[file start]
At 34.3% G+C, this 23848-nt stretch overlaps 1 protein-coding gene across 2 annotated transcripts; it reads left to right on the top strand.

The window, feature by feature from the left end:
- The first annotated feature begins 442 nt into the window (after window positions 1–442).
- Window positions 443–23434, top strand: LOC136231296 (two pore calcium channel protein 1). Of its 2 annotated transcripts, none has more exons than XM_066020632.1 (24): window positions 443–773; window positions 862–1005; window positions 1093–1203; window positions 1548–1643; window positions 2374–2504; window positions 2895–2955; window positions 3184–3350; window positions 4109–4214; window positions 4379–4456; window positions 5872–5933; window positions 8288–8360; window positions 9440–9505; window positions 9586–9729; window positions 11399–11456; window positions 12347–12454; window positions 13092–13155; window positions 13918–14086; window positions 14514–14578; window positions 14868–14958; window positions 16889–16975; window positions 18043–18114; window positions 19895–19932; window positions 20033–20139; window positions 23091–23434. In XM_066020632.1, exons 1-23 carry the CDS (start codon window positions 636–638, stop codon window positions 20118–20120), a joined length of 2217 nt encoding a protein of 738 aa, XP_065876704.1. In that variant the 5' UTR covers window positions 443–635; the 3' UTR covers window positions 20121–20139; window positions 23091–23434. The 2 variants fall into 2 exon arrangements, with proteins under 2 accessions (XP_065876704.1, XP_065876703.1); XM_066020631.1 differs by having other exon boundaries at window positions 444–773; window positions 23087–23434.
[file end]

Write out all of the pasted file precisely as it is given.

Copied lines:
At 34.3% G+C, this 23848-nt stretch overlaps 1 protein-coding gene across 2 annotated transcripts; it reads left to right on the top strand.

The window, feature by feature from the left end:
- The first annotated feature begins 442 nt into the window (after window positions 1–442).
- Window positions 443–23434, top strand: LOC136231296 (two pore calcium channel protein 1). Of its 2 annotated transcripts, none has more exons than XM_066020632.1 (24): window positions 443–773; window positions 862–1005; window positions 1093–1203; window positions 1548–1643; window positions 2374–2504; window positions 2895–2955; window positions 3184–3350; window positions 4109–4214; window positions 4379–4456; window positions 5872–5933; window positions 8288–8360; window positions 9440–9505; window positions 9586–9729; window positions 11399–11456; window positions 12347–12454; window positions 13092–13155; window positions 13918–14086; window positions 14514–14578; window positions 14868–14958; window positions 16889–16975; window positions 18043–18114; window positions 19895–19932; window positions 20033–20139; window positions 23091–23434. In XM_066020632.1, exons 1-23 carry the CDS (start codon window positions 636–638, stop codon window positions 20118–20120), a joined length of 2217 nt encoding a protein of 738 aa, XP_065876704.1. In that variant the 5' UTR covers window positions 443–635; the 3' UTR covers window positions 20121–20139; window positions 23091–23434. The 2 variants fall into 2 exon arrangements, with proteins under 2 accessions (XP_065876704.1, XP_065876703.1); XM_066020631.1 differs by having other exon boundaries at window positions 444–773; window positions 23087–23434.